Press Release
30 June 2005

Report on Renaming of HKU Medical Faculty Survey

The Faculty of Medicine of the University of Hong Kong will be named after Mr. Li Ka-shing, who donated $1 billion to the university last month. This "unprecedented" move aroused much controversy amongst the profession, particularly, amongst the faculty alumni. In view of that, the Council of the Hong Kong Medical Association decided to survey the opinion of the membership on this issue earlier this month. A total of 6,211 questionnaires were mailed to all members 2 weeks ago. By 5p.m. today, 838 questionnaires were received, making a respond rate of 13.5%. Comparing with an earlier survey held last month about the Chief Executive election of the HKSAR, in which the respond rate was 9.8%, this response rate was even higher.

The first question asked whether respondents graduated from the HKU Medical School. 624 (74%) gave an affirmative answer, while 207 (25%) said no and 1% of respondents did not give any answer.

The second question was directly asking respondents whether they supported the move to rename the Faculty of Medicine of the University of Hong Kong after Mr. Li Ka-shing. 163 (19%) supported the move while 612 (74%) were against it. 60 (7%) remained neutral and 3 did not give an answer.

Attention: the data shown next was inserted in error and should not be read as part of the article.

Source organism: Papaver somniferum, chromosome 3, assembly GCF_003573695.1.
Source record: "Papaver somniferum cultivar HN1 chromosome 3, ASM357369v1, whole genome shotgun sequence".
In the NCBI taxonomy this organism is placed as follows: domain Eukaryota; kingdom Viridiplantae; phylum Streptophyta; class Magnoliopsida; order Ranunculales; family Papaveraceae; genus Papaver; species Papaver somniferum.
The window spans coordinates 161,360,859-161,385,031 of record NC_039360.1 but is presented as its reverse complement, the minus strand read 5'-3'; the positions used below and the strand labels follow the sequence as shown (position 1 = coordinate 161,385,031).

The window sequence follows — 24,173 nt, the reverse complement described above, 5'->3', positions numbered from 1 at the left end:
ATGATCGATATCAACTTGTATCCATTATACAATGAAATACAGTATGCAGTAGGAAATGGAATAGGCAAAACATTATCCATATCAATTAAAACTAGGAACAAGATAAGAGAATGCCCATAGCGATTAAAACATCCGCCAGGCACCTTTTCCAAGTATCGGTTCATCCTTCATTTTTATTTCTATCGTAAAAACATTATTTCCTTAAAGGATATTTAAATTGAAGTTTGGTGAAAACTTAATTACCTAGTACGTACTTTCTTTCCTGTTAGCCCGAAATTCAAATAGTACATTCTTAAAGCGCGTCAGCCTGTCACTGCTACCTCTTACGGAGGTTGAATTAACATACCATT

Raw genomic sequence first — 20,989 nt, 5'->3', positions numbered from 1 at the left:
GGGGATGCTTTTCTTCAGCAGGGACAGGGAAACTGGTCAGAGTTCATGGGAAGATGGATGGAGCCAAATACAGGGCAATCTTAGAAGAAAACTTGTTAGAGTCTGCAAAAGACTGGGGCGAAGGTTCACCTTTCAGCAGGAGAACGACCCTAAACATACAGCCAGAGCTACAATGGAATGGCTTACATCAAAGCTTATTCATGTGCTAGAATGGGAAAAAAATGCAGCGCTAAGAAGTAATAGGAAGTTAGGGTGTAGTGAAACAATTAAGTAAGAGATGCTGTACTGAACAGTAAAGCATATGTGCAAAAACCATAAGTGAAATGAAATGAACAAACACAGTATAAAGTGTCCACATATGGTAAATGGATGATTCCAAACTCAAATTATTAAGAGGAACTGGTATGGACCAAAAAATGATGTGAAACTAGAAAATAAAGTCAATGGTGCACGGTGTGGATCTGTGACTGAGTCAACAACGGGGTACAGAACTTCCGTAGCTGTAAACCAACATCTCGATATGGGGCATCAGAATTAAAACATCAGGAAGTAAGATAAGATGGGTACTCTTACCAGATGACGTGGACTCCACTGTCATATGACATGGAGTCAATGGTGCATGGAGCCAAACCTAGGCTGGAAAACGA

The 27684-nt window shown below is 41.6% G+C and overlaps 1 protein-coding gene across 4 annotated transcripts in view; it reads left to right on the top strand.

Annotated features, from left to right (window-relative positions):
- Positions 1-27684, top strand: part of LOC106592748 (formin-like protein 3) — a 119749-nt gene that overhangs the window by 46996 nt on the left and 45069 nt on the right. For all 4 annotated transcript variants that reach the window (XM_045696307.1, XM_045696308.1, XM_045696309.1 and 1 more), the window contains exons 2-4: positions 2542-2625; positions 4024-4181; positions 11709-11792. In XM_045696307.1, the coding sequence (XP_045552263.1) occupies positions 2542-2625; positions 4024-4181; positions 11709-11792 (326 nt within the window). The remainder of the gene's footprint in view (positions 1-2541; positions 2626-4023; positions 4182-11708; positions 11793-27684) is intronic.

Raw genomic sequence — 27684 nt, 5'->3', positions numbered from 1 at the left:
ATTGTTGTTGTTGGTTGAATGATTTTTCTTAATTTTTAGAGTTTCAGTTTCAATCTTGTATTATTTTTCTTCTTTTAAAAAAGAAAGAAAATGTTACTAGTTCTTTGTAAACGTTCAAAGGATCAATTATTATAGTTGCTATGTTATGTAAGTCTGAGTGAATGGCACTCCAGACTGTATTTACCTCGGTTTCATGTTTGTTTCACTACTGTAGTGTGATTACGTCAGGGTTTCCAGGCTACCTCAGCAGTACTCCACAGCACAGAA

Amongst the 624 HKU graduates, 462 (74%) were against the renaming; 114 (18.4%) supported and 46 (7.4%) declared neutral. For the 207 non-HKU graduates, a similar proportion displayed. 149 (72%) objected to the renaming, 47 (23%) supported and 11(5%) declared neutral.

The survey result indicated that members are concerned about the renaming issue, comparable if not surpassing the importance of the Chief Executive election, irrespective of whether they are graduates from the University of Hong Kong. The message is clear: The majority is against the renaming of the Faculty of Medicine of the University of Hong Kong.


Notes to editors :
The Hong Kong Medical Association, founded in 1920, aims to bring together the government and the institutional, university and private medical practitioners of Hong Kong for an effective exchange of views and co-ordination of efforts. The foremost objective of the Association is to safeguard and promote the health of the people of Hong Kong. The Association speaks collectively for its members and aims at keeping its members abreast of medical ethics, issues and advances around the world. In fulfilling these goals, the Association hopes to better serve the people of Hong Kong.

Enquiries : Miss Veronica Yeung; Tel: 2527 8941
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